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Federal Appeals Court Upholds Ferrari Confiscation
US Court of Appeals says county was right to confiscate Ferrari from owner before he was convicted of DUI.

Ferrari Modena
The Second Circuit US Court of Appeals upheld the government's confiscation of James B. Ferrari's Ferrari in a ruling last week. Officials in Suffolk County, New York had grabbed the 2003 Ferrari Modena coupe, valued at $95,000, after Ferrari was stopped and accused of driving under the influence of alcohol (DUI) on May 26, 2009.

A police officer saw the Ferrari allegedly reaching speeds over 100 MPH on South Country Road in Bellport. Ferrari was arrested and his Ferrari confiscated under the state's drunk driving statute. Ferrari's attorney argued the Due Process clause of the Constitution required the exotic automobile be returned after his client posted a bond -- at least while the charges were being litigated in court. At that point, Ferrari had not be found guilty of any crime. Ferrari's attorney insisted that it was the county's burden to prove the seizure was the only possible remedy to the situation, and a judge and jury both agreed. They ordered the county to pay $95,000 to Ferrari to compensate for the loss of his automobile.

A three-judge appellate panel overturned that judgment in last week's decision, pointing to Ferrari's long and sordid history of serious driving offenses, including past DUIs. The court also rejected the notion that a $95,000 penalty violated the Eighth Amendment prohibition on excessive fines by citing New York's highest court, which held "it is difficult to imagine that forfeiture of an automobile for such a crime could ever be excessive."

"Indeed, if the ultimate forfeiture of a car may validly serve the purpose of preventing this forfeited item of property from being further used as an instrumentality of crime, it is not evident why retention pendente lite [i.e. while litigation is pending] cannot serve, in at least some circumstances, a similar purpose," Judge Debra Ann Livingston wrote for the Second Circuit.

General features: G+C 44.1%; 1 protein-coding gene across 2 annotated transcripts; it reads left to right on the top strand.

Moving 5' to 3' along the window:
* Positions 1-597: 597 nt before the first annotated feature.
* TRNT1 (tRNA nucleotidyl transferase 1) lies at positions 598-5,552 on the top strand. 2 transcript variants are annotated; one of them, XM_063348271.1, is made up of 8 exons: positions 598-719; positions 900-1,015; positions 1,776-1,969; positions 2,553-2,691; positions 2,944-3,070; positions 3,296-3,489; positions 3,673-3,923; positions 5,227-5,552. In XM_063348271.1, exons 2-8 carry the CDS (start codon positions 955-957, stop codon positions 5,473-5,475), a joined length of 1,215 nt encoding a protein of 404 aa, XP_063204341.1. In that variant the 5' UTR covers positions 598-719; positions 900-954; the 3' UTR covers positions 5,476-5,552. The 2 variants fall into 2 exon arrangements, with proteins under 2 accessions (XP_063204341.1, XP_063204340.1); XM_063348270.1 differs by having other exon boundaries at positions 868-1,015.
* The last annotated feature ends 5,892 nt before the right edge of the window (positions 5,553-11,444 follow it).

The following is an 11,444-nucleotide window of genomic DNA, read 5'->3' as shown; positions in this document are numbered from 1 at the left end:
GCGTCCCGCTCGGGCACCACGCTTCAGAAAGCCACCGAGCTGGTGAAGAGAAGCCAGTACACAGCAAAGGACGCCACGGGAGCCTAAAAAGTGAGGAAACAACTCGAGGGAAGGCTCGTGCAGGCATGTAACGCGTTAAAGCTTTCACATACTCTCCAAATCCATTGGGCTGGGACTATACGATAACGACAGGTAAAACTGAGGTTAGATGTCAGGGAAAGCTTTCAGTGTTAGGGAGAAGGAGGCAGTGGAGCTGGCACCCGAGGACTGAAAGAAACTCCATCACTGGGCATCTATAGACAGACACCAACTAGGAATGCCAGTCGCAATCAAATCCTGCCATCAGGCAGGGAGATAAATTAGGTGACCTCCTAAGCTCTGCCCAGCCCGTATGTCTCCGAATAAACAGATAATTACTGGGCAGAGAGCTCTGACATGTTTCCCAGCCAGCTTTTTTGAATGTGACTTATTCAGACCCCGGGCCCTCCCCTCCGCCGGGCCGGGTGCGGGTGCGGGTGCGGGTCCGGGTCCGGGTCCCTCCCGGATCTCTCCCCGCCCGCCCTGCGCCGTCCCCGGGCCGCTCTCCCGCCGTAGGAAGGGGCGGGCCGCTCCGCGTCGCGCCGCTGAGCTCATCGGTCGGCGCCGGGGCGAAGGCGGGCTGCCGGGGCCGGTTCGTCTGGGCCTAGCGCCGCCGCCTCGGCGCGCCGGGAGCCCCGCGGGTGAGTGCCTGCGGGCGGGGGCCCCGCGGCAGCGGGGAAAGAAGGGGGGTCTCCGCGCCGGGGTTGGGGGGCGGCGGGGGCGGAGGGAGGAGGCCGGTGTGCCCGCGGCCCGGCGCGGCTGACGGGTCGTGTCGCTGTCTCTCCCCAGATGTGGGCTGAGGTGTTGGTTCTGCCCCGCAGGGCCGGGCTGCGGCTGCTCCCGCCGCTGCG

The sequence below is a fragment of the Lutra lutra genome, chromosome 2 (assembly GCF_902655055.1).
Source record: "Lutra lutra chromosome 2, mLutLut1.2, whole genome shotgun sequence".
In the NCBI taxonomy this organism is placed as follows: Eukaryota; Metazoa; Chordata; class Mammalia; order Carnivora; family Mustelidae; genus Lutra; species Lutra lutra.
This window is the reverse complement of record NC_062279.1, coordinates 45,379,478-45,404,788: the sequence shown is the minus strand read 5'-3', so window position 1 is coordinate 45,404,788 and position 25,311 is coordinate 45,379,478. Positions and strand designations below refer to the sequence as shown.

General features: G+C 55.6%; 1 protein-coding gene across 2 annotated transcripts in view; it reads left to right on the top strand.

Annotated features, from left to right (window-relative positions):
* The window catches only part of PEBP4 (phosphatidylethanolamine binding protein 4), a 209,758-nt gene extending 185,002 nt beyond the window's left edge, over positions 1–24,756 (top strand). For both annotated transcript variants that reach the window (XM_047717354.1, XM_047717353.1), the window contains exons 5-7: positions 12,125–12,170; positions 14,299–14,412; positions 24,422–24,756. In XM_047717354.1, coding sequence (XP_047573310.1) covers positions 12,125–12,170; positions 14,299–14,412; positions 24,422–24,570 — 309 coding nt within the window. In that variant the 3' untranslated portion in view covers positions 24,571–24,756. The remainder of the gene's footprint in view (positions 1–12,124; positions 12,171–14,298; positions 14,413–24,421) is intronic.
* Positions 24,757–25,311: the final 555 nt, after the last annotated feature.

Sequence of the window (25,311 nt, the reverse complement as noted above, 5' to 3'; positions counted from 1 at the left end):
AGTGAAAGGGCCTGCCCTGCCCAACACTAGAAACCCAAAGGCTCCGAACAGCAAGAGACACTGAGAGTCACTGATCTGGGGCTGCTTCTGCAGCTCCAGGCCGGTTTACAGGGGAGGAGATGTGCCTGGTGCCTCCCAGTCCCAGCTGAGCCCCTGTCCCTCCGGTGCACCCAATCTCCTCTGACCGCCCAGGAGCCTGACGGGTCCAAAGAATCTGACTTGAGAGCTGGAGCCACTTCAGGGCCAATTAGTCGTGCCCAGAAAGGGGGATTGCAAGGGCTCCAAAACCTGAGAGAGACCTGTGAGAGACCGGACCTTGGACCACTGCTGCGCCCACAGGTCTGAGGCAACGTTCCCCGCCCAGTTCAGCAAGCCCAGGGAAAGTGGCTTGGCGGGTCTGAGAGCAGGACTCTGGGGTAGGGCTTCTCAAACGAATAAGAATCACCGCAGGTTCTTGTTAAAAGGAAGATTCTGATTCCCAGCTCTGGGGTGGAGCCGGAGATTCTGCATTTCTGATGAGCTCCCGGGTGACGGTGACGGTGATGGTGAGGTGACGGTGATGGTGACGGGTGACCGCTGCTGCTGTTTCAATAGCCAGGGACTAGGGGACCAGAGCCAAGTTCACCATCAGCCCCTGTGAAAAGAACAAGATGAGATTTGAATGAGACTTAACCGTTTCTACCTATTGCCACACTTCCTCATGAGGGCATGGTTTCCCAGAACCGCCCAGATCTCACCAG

The appellate court insisted that due process protections were only meant to protect innocent owners from having their cars taken without an opportunity to be heard. The county asserted seizure was needed to protect both the Ferrari and the public from harm, and the appellate panel held that it was proper to require Ferrari to prove that posting a bond was the superior alternative.

"We have long held that, in a situation where evidence of a particular matter is uniquely in the possession of a given party, due process permits shifting the burden of production, where appropriate, to that party," Judge Livingston wrote. "There is simply no justification for requiring the process Ferrari demands in the name of reducing the likelihood of wrongful deprivation of his property."

It is not necessarily true that the public is safer when government agents seize a valuable Ferrari. In 2008, the FBI grabbed a 1995 Ferrari F50 worth $750,000, which Assistant US Attorney J. Hamilton Thompson and an FBI agent proceeded to take on a joyride that wrecked the Ferrari. Federal officials refused to pay the insurance company that held the vehicle's title for the damage caused while the rare vehicle was in their custody.

In addition to having his car confiscated, Ferrari was sentenced to five years' probation and a three-year license suspension. A copy of the ruling is available in a 400k PDF file at the source link below.

Source: PDF File Ferrari v. Suffolk County (US Court of Appeals, Second Circuit, 1/4/2017)

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